"He was one of the best soldiers I ever had," said Buckle, 52. "He had no fear."
Staff Sgt. Anthony Housey, who served with Moszer in Iraq, said Moszer's consistency and competency as a medic rippled through their unit.
"He was very calm under pressure, which is good for the job that he had," Housey said. "He had a finger on everybody's pulse based on how they were feeling and what they had to go through."
'Just a shame'
Moszer's cool demeanor came through on the street as an officer.
In 2011, he and Officer Matthew Siders found two children trapped and screaming inside a burning apartment bedroom. Risking their own lives, the two officers entered the room and saved the children from the fire, and then helped extinguish the blaze.
For their efforts, Siders and Moszer were awarded the department's Silver Star medal.
Pat Claus, a former deputy police chief, said Moszer was the kind of guy who always put others ahead of himself. Claus said he regrets not telling Moszer how proud of him he was.
"He was a natural cop, effortless," Claus said. "He had great people skills."
Reached by phone at his home, Claus said he was feeling "survivor's guilt" on Thursday after learning of Moszer's injuries.
"I was shot at. I did 25 years" on the force, "and here I am sitting in a nice warm living room," Claus said. "It's just a shame that he won't get to grow old like some of us and retire."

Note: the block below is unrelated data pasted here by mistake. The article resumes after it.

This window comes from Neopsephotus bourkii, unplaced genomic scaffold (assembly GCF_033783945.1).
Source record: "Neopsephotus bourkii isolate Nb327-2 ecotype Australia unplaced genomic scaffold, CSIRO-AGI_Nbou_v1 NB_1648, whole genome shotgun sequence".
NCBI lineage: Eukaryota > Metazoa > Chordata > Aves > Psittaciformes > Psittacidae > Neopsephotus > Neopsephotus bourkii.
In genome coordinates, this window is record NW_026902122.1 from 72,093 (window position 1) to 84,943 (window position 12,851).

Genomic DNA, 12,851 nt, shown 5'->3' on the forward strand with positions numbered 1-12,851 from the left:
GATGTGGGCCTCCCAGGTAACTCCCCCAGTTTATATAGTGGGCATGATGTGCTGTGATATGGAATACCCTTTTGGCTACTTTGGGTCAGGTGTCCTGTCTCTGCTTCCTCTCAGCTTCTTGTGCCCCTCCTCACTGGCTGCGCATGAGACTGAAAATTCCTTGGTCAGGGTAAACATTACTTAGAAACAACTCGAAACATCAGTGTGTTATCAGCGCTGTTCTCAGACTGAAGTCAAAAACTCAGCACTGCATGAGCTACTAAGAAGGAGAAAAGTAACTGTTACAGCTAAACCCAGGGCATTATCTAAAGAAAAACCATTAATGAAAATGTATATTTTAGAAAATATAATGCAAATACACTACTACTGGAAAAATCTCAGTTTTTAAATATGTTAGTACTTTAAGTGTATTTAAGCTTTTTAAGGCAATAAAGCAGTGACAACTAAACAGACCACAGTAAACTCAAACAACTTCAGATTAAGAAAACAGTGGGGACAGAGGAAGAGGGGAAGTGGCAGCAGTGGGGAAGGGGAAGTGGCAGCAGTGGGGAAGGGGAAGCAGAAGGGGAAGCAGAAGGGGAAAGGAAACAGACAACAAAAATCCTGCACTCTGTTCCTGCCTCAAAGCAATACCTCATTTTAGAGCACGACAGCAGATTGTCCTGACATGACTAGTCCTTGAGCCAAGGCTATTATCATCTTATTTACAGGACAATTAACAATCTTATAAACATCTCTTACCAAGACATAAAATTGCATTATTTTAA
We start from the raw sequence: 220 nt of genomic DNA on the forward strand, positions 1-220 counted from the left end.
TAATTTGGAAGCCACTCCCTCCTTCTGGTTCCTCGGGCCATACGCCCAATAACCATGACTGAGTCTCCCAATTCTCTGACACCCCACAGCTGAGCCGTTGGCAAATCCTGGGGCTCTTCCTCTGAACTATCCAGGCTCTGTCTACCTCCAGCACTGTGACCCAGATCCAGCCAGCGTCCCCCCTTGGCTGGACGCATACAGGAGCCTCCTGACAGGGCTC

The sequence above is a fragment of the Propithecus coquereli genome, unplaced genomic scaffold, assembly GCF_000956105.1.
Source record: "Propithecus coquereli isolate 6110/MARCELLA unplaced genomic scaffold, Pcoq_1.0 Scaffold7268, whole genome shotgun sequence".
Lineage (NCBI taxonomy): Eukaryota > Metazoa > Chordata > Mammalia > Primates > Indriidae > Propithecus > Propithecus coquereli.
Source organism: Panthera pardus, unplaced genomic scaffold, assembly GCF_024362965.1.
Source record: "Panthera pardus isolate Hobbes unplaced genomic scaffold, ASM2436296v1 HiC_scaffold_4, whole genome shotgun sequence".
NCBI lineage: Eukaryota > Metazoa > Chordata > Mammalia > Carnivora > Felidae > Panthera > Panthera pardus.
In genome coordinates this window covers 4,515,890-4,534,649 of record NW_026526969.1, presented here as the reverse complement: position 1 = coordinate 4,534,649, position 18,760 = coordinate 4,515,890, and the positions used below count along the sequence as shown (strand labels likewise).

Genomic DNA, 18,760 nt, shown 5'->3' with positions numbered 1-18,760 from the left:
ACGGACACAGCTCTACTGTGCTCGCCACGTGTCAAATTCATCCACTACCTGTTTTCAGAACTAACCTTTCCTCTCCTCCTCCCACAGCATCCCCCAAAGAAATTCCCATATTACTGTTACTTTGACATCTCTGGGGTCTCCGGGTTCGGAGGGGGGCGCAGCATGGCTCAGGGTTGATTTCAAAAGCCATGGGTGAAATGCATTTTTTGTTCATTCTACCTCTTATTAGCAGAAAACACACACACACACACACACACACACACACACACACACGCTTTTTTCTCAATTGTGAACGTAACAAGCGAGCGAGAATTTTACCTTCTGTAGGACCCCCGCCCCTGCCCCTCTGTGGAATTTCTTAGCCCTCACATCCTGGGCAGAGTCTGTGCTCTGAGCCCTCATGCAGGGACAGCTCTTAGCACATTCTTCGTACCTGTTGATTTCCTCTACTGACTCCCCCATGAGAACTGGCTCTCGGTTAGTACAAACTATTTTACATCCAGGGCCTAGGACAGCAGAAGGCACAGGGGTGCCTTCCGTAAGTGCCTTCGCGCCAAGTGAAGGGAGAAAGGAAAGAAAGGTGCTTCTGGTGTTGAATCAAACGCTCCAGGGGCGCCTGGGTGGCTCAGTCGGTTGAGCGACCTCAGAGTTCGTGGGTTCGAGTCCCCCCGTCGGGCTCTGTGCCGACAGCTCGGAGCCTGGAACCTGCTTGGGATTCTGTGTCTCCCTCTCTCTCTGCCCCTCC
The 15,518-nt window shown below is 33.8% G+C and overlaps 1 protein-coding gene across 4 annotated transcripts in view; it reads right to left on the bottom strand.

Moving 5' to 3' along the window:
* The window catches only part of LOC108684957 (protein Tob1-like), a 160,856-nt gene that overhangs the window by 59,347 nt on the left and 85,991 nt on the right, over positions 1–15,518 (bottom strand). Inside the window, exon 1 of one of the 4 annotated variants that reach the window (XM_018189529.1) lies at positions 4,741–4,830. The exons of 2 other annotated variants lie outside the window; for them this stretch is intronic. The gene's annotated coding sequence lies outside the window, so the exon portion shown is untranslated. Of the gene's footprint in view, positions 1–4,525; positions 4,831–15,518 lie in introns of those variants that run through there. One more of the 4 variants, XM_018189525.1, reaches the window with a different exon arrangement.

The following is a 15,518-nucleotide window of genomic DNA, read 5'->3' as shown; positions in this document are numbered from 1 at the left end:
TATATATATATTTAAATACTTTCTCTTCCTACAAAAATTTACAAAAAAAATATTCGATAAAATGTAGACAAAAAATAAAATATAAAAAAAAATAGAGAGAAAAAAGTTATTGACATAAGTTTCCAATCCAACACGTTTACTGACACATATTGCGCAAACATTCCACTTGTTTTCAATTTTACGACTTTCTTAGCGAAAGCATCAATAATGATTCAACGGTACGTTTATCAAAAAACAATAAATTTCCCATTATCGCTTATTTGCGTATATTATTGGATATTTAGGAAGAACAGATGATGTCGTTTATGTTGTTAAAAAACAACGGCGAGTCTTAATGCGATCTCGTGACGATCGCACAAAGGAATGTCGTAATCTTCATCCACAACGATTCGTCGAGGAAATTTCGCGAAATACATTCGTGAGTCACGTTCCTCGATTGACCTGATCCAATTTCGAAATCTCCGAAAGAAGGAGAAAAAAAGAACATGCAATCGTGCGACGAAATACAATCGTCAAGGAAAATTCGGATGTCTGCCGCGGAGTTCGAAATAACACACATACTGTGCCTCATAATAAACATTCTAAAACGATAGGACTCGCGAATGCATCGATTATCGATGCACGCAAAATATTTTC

Thursday morning, police officials announced that Moszer was mortally wounded. "His family is with him, they're saying goodbye to him," said Todd, who asked news outlets to give privacy to Moszer's family.
Moszer's friend, Drew Schwan, said Moszer was a father to two school-age children, Jolee and Dylan. Moszer died Thursday afternoon at Sanford Medical Center, and his organs will be donated, Schwan said. "Just a couple more lives he's going to end up saving even after he's past," said Mike Lovejoy, a Fargo police detective.
For Lovejoy, the loss of Moszer meant the loss of a superbly dry sense of humor.
"Horribly sarcastic," Lovejoy said of Moszer. "We'd feed off each other."
A lover of riding motorcycles and shooting guns, Moszer was lighthearted, easy to talk with and enjoyed having people over to his house, his friends said. "He always made jalapeño poppers that were delicious," said Chris Horning, a friend from high school.
Dan Bair was one of many Fargo officers who went to the hospital to pay his respects to Moszer and his family.
"As a police officer, he was always great to work with. He always tried to maintain a positive attitude with the citizens. He always tried to help them out," Bair said. "He really cared about people."
Bair said Moszer's death has left Moszer's wife, Rachel, wondering what life will be like without the husband she could always count on.
"He was my rock," she told Bair. "What am I going to do without my rock?"
How to help
Accounts for Moszer's family have been created at GoFundMe.com, Crowdrise.com and Bell State Bank & Trust.